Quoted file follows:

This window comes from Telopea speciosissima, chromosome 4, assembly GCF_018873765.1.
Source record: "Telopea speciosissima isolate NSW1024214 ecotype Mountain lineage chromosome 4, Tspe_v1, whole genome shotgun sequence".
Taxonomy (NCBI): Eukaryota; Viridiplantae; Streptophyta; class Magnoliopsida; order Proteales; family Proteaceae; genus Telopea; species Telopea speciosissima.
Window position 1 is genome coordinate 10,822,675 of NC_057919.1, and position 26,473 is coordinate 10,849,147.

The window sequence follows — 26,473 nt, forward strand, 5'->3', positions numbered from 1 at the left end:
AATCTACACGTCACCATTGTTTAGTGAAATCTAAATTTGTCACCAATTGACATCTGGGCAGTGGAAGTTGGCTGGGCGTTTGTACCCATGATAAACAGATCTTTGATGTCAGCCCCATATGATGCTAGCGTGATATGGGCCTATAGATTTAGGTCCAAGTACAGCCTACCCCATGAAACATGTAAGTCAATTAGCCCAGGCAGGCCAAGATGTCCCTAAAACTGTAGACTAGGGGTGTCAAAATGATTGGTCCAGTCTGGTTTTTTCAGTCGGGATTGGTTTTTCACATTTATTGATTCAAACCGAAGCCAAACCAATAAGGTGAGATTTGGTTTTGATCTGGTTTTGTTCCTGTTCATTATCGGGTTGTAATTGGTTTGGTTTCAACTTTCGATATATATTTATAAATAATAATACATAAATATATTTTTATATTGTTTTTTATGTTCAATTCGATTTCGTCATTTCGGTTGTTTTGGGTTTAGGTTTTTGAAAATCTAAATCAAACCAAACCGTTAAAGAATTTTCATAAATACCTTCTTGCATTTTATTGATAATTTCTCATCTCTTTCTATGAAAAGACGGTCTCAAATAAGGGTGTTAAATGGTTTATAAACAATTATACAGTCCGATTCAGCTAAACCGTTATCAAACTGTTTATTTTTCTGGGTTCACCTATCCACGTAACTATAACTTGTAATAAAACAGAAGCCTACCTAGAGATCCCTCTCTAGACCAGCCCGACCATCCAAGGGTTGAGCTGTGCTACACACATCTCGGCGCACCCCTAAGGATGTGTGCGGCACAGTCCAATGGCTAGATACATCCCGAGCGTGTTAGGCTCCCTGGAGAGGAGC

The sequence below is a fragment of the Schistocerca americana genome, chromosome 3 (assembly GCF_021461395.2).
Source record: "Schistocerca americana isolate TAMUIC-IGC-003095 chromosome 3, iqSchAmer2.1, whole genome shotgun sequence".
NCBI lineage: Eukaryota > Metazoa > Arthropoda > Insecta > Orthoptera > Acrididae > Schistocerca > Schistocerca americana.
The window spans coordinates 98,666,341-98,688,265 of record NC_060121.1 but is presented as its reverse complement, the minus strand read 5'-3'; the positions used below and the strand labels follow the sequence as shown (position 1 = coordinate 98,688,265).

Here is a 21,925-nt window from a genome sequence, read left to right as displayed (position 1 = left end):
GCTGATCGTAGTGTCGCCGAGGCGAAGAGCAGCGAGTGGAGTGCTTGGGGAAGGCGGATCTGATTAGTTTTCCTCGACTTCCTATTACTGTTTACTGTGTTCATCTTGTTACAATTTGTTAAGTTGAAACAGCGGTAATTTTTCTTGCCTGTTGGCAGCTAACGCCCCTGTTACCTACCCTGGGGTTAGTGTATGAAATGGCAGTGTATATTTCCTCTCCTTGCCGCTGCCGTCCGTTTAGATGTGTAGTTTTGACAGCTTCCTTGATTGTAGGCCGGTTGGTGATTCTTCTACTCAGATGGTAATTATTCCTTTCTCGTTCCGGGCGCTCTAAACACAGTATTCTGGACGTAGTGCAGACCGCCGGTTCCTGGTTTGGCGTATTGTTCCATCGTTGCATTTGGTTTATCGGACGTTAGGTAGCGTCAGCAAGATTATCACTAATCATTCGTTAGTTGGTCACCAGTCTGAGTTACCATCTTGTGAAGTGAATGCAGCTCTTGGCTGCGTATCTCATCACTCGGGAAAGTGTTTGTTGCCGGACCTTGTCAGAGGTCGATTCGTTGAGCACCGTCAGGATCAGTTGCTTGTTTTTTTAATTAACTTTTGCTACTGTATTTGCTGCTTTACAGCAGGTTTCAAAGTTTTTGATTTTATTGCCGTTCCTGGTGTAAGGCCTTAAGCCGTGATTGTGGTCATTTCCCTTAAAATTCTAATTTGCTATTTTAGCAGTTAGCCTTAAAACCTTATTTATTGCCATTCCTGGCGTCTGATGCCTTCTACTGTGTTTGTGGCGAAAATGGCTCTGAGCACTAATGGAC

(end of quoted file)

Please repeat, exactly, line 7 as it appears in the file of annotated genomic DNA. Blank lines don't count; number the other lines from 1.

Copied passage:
The sequence below is a fragment of the Schistocerca americana genome, chromosome 3 (assembly GCF_021461395.2).